The Mines and Minerals Bill 2020 provides for an independent regulatory body as a monitoring authority. Today, the Ministry of Economic Affairs (MoEA) carries out both implementation and monitoring.
However, the National Assembly yesterday failed to agree on the name of the regulatory body even though the Bill was introduced in the House eight months ago.
The proposed name of the monitoring body in the Bill was the Mining Regulatory Authority. Members proposed two additional names – Mines Authority and Mines Legal Authority.
In what was an indication of lack of adequate homework from the ministry and the legislative committee, the House spent a significant amount of time pointing out clerical errors and mismatch between Dzongkha and English texts.
Prime Minister Dr Lotay Tshering said that people would be concerned if it is said that the House could not finalise the name. He said that there are a number of authorities in the country and that a similar name could be given.
The prime minister said that the august House does not have all the required expertise. He advised the committee could come up with a name after consulting with experts.
The House also debated for a need to enact a separate law for the monitoring body. But most members did not support the argument, saying that it was unnecessary.
Opposition Leader Pema Gyamtsho (PhD) suggested for a separate Act to protect the independence of the monitoring body. He clarified that such a law may not be required immediately but that it could be considered in the future as the Mines and Minerals Bill is for a long-term purpose.
Economic Affairs Minister Loknath Sharma acknowledged the need for the monitoring body. But he said that no separate law governing the monitoring body was required.
“There are many authorities in the country and all such authorities may require an Act each,” he said.
Panbang MP Dorji Wangdi said that similar authorities, including Bhutan Agriculture and Food Regulatory Authority (BAFRA) Bhutan Infocomm and Media Authority (BICMA), have their own Acts.
Bartsham Shongphu MP Passang Dorji (PhD) said that a separate law would be required if the implementation of the Mines and Minerals Act does not address the problem. “If required the law has to be enacted.”
Chairman of the economic and finance committee, Kinley Wangchuk, said that the committee did not discuss the requirement of law for the monitoring body. “One of the reasons not to have a separate law was that too many laws may impede services,” he said.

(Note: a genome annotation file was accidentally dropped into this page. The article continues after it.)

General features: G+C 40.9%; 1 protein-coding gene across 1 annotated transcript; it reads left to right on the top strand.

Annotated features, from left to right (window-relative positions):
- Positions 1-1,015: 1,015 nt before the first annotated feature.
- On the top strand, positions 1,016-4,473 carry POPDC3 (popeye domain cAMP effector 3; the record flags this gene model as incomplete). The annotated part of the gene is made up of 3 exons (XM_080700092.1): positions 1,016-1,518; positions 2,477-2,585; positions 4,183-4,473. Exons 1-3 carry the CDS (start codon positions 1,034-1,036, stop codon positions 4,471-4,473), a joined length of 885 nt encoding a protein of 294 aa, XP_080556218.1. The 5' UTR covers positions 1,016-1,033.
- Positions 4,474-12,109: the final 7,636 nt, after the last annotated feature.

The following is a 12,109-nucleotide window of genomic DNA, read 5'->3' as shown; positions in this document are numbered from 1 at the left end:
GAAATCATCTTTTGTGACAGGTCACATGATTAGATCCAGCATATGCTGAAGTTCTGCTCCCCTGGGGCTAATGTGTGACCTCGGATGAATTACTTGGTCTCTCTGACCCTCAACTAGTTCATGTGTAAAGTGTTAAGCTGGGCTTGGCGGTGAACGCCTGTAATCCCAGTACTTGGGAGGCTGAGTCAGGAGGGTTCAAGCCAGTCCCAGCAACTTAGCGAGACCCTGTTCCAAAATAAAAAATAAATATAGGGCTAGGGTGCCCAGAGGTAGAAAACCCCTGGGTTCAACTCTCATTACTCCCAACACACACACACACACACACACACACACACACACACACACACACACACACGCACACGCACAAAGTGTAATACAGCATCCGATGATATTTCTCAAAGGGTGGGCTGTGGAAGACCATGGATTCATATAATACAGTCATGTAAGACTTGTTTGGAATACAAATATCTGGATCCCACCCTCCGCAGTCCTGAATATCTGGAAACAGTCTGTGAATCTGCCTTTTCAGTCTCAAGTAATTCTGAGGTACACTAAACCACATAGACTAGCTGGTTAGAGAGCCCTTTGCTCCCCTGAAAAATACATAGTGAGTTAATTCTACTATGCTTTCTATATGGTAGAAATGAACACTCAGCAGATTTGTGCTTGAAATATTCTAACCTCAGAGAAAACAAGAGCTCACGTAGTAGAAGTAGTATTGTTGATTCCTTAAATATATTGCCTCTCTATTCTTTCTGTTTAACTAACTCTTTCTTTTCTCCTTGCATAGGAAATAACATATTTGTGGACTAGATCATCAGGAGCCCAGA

He said that the committee while reviewing the Bill looked into issues related to sustainable operation of mines, employment generation, environment and narrowing the gap. He said the Mineral and Minerals Management Act of 1995 is being amended after 25 years.
Kinley Wangchuk added that the ease of operating mines was also considered. “The objectives of this Bill are, in relation to prospecting, exploration, mining, processing, exporting related activities, to ensure equitable benefits for the people of Bhutan and ensure inter-generational sustainability of the mineral resources.”
Opposition Leader Pema Gyamtsho said that while some people were of the view that the mines and minerals are benefiting only a handful of people, others think that the mining should be operated by the state for the benefit of all.
He suggested that protection of environment and culture, religious monuments and health of people in the community should be included in the objectives. Since mining is a capital-intensive business there would not be many investors in the sector.
“The government should provide the private sector with the opportunity to operate mines by putting in place proper rules and regulations. The strategic mines and minerals should be operated by the state,” he said.
According to the Opposition Leader, it takes a long process to obtain a mining license but there is no proper monitoring system in place. “If the people were to benefit from mining, there should be a proper tax collection system,” he said.
Economic Affairs Minister Loknath Sharma said that it was high time to amend the Mines and Minerals Management Act of 1995 and that the new Act should benefit for many years to come.